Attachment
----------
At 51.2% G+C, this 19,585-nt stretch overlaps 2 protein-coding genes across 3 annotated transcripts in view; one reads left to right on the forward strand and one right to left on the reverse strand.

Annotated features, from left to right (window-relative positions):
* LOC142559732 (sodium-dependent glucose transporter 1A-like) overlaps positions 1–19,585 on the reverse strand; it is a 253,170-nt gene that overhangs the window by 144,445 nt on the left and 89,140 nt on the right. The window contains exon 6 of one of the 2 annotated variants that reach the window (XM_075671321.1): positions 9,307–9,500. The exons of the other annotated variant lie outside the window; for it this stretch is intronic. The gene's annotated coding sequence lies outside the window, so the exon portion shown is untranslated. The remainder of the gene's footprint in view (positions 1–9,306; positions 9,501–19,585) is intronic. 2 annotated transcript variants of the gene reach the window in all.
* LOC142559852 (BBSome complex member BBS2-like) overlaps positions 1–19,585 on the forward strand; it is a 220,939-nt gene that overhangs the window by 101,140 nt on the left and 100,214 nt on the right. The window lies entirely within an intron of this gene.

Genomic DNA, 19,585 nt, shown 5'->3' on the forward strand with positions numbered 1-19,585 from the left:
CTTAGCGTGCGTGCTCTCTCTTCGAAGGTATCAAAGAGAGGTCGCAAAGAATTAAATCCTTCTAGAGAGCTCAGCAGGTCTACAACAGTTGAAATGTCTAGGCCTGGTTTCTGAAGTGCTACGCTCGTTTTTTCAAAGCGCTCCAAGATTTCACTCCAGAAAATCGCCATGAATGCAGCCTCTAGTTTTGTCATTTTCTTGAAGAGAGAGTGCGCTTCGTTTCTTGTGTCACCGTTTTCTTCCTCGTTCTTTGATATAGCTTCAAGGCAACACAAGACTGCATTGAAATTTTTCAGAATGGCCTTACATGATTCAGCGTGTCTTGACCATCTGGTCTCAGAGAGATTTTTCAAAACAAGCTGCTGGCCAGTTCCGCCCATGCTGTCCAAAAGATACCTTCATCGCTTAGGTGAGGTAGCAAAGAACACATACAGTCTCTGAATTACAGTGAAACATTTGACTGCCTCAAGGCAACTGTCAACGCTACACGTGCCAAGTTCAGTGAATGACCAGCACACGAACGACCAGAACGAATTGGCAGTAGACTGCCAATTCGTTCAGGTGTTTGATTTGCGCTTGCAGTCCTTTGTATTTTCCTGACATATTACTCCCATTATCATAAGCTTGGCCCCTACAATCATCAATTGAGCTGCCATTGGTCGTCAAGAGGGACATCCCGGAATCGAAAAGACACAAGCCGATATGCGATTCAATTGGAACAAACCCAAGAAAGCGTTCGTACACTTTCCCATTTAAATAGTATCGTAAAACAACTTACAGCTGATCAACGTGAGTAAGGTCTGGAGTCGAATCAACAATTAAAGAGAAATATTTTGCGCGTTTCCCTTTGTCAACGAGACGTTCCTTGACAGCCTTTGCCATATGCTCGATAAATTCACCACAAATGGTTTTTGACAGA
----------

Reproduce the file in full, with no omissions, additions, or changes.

At 51.2% G+C, this 19,585-nt stretch overlaps 2 protein-coding genes across 3 annotated transcripts in view; one reads left to right on the forward strand and one right to left on the reverse strand.

Annotated features, from left to right (window-relative positions):
* LOC142559732 (sodium-dependent glucose transporter 1A-like) overlaps positions 1–19,585 on the reverse strand; it is a 253,170-nt gene that overhangs the window by 144,445 nt on the left and 89,140 nt on the right. The window contains exon 6 of one of the 2 annotated variants that reach the window (XM_075671321.1): positions 9,307–9,500. The exons of the other annotated variant lie outside the window; for it this stretch is intronic. The gene's annotated coding sequence lies outside the window, so the exon portion shown is untranslated. The remainder of the gene's footprint in view (positions 1–9,306; positions 9,501–19,585) is intronic. 2 annotated transcript variants of the gene reach the window in all.
* LOC142559852 (BBSome complex member BBS2-like) overlaps positions 1–19,585 on the forward strand; it is a 220,939-nt gene that overhangs the window by 101,140 nt on the left and 100,214 nt on the right. The window lies entirely within an intron of this gene.

Genomic DNA, 19,585 nt, shown 5'->3' on the forward strand with positions numbered 1-19,585 from the left:
CTTAGCGTGCGTGCTCTCTCTTCGAAGGTATCAAAGAGAGGTCGCAAAGAATTAAATCCTTCTAGAGAGCTCAGCAGGTCTACAACAGTTGAAATGTCTAGGCCTGGTTTCTGAAGTGCTACGCTCGTTTTTTCAAAGCGCTCCAAGATTTCACTCCAGAAAATCGCCATGAATGCAGCCTCTAGTTTTGTCATTTTCTTGAAGAGAGAGTGCGCTTCGTTTCTTGTGTCACCGTTTTCTTCCTCGTTCTTTGATATAGCTTCAAGGCAACACAAGACTGCATTGAAATTTTTCAGAATGGCCTTACATGATTCAGCGTGTCTTGACCATCTGGTCTCAGAGAGATTTTTCAAAACAAGCTGCTGGCCAGTTCCGCCCATGCTGTCCAAAAGATACCTTCATCGCTTAGGTGAGGTAGCAAAGAACACATACAGTCTCTGAATTACAGTGAAACATTTGACTGCCTCAAGGCAACTGTCAACGCTACACGTGCCAAGTTCAGTGAATGACCAGCACACGAACGACCAGAACGAATTGGCAGTAGACTGCCAATTCGTTCAGGTGTTTGATTTGCGCTTGCAGTCCTTTGTATTTTCCTGACATATTACTCCCATTATCATAAGCTTGGCCCCTACAATCATCAATTGAGCTGCCATTGGTCGTCAAGAGGGACATCCCGGAATCGAAAAGACACAAGCCGATATGCGATTCAATTGGAACAAACCCAAGAAAGCGTTCGTACACTTTCCCATTTAAATAGTATCGTAAAACAACTTACAGCTGATCAACGTGAGTAAGGTCTGGAGTCGAATCAACAATTAAAGAGAAATATTTTGCGCGTTTCCCTTTGTCAACGAGACGTTCCTTGACAGCCTTTGCCATATGCTCGATAAATTCACCACAAATGGTTTTTGACAGA